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one side of the country to the other

The Hadrian’s Wall Adventure (Part 3) – Haydon Bridge, Chesters Fort & Museum, Brunton Turret and Corbridge Roman Town

By Adventures, Friends & Family, Happiness & Joy, Life, NatureNo Comments

My friend Simon and I went back up to Hadrian’s Wall to continue our adventure following the Wall from one side of the country to the other, stopping at various sites of interest along the way.

We started this adventure last year in Cumbria. You can read about and see photos from last year in the The Hadrian’s Wall Adventure Part 1 and Part 2.

The day was dry and sunny, but it did get colder in the late afternoon. So here’s where we went, along with photos:

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Haydon Bridge.

Haydon Bridge
Haydon Bridge is a village with an old bridge (photoed left) across River South Tyne. The village is very quaint and worth a short visit. Haydon Bridge is now a walk way, but would have been used as a crossing for people, horsemen and carts. Essential Info:

  • Free parking is available on roads in the village.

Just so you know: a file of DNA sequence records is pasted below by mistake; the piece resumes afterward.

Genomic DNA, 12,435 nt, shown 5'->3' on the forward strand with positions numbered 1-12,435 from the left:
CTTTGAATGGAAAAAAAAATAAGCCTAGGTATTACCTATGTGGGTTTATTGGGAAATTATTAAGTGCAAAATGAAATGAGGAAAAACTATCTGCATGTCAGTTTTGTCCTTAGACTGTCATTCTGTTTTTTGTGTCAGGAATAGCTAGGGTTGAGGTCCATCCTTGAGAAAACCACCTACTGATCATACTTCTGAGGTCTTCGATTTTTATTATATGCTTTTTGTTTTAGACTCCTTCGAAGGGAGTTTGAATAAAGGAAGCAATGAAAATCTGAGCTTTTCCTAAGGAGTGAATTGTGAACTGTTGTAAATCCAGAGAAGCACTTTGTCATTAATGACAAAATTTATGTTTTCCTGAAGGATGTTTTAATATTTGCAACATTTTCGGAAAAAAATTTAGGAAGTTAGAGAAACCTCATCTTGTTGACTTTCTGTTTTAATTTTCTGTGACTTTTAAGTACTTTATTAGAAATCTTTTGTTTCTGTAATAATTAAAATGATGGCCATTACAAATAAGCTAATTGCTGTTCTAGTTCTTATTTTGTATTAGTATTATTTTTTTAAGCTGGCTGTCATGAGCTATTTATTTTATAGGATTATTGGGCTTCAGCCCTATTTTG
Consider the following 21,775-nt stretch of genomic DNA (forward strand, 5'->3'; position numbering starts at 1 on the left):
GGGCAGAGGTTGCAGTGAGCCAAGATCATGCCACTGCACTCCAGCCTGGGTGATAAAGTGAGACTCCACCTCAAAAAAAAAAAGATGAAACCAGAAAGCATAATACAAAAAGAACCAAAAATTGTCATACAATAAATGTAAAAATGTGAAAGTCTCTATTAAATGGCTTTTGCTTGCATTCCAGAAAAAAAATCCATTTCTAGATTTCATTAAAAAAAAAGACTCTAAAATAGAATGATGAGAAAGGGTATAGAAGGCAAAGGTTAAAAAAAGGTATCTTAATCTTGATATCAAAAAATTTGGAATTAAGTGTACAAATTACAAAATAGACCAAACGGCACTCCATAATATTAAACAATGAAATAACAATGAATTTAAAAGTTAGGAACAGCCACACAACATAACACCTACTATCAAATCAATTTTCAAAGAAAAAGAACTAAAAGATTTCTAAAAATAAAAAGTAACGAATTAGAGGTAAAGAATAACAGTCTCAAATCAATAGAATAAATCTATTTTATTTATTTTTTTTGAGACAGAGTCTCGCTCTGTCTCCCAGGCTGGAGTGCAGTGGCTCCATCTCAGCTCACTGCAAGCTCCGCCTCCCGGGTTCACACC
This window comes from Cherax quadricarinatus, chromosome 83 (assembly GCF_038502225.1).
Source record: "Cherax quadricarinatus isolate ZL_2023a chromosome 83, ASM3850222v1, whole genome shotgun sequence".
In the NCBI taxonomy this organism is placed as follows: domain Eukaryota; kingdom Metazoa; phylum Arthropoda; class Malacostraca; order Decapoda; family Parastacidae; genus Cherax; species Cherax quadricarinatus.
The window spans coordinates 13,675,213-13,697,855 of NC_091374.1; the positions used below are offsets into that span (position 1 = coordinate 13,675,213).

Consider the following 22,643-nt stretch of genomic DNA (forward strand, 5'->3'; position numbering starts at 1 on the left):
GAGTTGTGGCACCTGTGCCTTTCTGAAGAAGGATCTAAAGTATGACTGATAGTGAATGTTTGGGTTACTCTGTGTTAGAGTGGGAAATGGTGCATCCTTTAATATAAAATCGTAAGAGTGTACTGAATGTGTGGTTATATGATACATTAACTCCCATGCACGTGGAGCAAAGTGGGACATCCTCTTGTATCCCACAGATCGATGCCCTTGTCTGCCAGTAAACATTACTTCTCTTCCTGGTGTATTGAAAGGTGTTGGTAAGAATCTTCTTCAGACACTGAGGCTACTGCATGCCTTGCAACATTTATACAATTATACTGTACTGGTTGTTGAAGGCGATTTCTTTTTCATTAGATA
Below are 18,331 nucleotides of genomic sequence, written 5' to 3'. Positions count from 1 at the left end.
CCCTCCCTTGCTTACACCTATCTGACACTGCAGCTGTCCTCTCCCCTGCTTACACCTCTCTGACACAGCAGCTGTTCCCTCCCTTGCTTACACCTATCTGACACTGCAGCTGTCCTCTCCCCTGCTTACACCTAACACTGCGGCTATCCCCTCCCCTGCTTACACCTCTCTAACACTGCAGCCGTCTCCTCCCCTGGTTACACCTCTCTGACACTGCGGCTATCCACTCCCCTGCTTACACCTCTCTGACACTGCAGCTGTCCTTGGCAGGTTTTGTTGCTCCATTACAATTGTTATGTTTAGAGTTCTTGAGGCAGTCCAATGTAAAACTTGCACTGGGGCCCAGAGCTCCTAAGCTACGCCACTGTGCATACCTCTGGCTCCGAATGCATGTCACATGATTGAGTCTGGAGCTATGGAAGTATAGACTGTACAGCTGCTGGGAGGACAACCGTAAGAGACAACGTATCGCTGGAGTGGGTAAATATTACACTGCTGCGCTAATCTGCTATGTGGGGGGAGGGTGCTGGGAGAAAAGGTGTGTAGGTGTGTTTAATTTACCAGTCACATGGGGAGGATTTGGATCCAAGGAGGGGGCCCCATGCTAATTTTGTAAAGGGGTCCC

• Public Toilets are free to use and on both sides of the bridge.
  • The village has several pubs, a chemist, a chippy, a Tandoori restaurant and some guest houses.
  • Recommended for a short visit. The bridge is the only thing of note that we saw.

We decided to stop at Hexham next. Hexham is a bigger village than Haydon Bridge, with an Abbey. However as we drove around the town centre looking for parking, all signage said Parking Disc Required, but no signage gave instructions or directions on how to get a parking disc. It was a busy Saturday afternoon, with some event on at the Abbey, so we decided to give Hexham a miss.

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Chesters Fort & Museum